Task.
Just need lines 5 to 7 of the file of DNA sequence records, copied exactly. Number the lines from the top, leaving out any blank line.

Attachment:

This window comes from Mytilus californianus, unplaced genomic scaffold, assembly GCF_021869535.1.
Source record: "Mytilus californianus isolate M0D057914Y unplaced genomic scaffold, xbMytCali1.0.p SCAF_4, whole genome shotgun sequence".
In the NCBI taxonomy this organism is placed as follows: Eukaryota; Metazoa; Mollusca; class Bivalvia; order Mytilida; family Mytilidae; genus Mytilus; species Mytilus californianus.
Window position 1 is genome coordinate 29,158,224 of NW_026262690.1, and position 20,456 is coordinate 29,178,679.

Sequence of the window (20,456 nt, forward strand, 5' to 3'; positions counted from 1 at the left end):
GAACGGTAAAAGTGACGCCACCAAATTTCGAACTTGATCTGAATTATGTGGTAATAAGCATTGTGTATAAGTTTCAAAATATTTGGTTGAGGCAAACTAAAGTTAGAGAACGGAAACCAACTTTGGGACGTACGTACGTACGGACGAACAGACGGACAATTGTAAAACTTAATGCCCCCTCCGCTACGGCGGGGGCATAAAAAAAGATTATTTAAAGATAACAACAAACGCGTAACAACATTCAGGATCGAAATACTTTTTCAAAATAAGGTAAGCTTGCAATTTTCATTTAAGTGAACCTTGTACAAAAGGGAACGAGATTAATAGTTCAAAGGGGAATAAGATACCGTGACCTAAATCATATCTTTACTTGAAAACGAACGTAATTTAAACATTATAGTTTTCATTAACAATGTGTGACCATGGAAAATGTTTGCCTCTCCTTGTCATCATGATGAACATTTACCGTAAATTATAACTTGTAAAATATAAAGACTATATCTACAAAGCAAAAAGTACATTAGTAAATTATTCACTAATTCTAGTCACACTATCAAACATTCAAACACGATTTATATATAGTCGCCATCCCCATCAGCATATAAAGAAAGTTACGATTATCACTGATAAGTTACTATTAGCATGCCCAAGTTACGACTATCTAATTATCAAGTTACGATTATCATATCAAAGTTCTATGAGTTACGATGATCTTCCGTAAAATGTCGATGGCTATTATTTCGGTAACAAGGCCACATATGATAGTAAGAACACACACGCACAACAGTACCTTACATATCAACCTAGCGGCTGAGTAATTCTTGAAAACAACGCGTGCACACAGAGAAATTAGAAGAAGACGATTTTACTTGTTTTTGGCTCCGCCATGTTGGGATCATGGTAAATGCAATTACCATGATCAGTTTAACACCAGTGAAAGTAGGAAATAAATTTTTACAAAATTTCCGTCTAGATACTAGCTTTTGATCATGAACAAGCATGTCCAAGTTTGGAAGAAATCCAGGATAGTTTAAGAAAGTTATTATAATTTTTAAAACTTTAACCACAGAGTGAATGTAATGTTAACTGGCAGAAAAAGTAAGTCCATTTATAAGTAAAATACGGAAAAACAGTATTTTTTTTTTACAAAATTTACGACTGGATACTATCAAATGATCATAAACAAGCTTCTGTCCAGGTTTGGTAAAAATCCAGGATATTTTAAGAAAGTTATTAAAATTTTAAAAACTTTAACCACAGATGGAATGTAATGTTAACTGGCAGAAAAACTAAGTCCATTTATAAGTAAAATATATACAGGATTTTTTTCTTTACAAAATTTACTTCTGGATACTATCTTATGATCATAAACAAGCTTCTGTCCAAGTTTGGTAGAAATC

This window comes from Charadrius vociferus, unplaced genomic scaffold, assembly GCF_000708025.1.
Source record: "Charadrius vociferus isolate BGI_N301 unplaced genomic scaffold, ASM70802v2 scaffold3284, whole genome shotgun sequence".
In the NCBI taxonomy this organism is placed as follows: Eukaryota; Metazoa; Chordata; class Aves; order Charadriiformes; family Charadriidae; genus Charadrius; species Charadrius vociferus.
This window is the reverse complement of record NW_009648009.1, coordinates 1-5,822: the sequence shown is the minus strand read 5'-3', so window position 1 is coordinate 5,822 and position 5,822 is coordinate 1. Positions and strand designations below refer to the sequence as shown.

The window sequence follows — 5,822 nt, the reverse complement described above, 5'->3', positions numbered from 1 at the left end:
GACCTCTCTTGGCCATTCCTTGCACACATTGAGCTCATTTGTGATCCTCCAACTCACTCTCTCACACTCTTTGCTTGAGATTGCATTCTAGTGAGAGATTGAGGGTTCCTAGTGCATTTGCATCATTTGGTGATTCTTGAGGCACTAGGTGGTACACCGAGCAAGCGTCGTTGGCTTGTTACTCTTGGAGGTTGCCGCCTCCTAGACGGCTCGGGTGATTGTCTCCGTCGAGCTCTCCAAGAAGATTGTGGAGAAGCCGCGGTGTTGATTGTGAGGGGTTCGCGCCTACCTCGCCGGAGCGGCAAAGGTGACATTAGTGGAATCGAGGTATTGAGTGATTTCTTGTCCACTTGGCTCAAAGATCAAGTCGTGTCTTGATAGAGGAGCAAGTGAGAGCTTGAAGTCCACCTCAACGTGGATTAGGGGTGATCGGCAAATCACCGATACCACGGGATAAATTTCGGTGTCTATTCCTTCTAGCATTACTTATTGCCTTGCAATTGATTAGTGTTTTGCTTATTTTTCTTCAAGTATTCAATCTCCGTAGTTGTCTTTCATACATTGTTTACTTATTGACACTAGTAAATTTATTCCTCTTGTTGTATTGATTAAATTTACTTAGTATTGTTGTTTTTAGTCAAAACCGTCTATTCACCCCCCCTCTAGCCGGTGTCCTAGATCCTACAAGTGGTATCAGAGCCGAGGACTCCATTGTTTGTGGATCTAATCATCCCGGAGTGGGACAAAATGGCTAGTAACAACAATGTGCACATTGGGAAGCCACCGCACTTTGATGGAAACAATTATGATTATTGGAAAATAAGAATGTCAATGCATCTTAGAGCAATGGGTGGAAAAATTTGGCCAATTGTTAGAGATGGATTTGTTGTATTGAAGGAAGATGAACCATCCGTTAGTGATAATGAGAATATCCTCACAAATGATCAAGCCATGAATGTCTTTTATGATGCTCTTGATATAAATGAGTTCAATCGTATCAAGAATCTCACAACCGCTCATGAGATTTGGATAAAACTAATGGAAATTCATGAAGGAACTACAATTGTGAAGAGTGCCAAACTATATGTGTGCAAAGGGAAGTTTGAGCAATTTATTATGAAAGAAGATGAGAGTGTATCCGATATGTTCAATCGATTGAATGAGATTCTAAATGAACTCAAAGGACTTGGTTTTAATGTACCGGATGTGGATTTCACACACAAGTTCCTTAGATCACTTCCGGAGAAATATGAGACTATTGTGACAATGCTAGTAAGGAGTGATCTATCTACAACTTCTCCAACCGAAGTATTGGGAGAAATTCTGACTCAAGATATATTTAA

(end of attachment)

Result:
Sequence of the window (20,456 nt, forward strand, 5' to 3'; positions counted from 1 at the left end):
GAACGGTAAAAGTGACGCCACCAAATTTCGAACTTGATCTGAATTATGTGGTAATAAGCATTGTGTATAAGTTTCAAAATATTTGGTTGAGGCAAACTAAAGTTAGAGAACGGAAACCAACTTTGGGACGTACGTACGTACGGACGAACAGACGGACAATTGTAAAACTTAATGCCCCCTCCGCTACGGCGGGGGCATAAAAAAAGATTATTTAAAGATAACAACAAACGCGTAACAACATTCAGGATCGAAATACTTTTTCAAAATAAGGTAAGCTTGCAATTTTCATTTAAGTGAACCTTGTACAAAAGGGAACGAGATTAATAGTTCAAAGGGGAATAAGATACCGTGACCTAAATCATATCTTTACTTGAAAACGAACGTAATTTAAACATTATAGTTTTCATTAACAATGTGTGACCATGGAAAATGTTTGCCTCTCCTTGTCATCATGATGAACATTTACCGTAAATTATAACTTGTAAAATATAAAGACTATATCTACAAAGCAAAAAGTACATTAGTAAATTATTCACTAATTCTAGTCACACTATCAAACATTCAAACACGATTTATATATAGTCGCCATCCCCATCAGCATATAAAGAAAGTTACGATTATCACTGATAAGTTACTATTAGCATGCCCAAGTTACGACTATCTAATTATCAAGTTACGATTATCATATCAAAGTTCTATGAGTTACGATGATCTTCCGTAAAATGTCGATGGCTATTATTTCGGTAACAAGGCCACATATGATAGTAAGAACACACACGCACAACAGTACCTTACATATCAACCTAGCGGCTGAGTAATTCTTGAAAACAACGCGTGCACACAGAGAAATTAGAAGAAGACGATTTTACTTGTTTTTGGCTCCGCCATGTTGGGATCATGGTAAATGCAATTACCATGATCAGTTTAACACCAGTGAAAGTAGGAAATAAATTTTTACAAAATTTCCGTCTAGATACTAGCTTTTGATCATGAACAAGCATGTCCAAGTTTGGAAGAAATCCAGGATAGTTTAAGAAAGTTATTATAATTTTTAAAACTTTAACCACAGAGTGAATGTAATGTTAACTGGCAGAAAAAGTAAGTCCATTTATAAGTAAAATACGGAAAAACAGTATTTTTTTTTTACAAAATTTACGACTGGATACTATCAAATGATCATAAACAAGCTTCTGTCCAGGTTTGGTAAAAATCCAGGATATTTTAAGAAAGTTATTAAAATTTTAAAAACTTTAACCACAGATGGAATGTAATGTTAACTGGCAGAAAAACTAAGTCCATTTATAAGTAAAATATATACAGGATTTTTTTCTTTACAAAATTTACTTCTGGATACTATCTTATGATCATAAACAAGCTTCTGTCCAAGTTTGGTAGAAATC

This window comes from Charadrius vociferus, unplaced genomic scaffold, assembly GCF_000708025.1.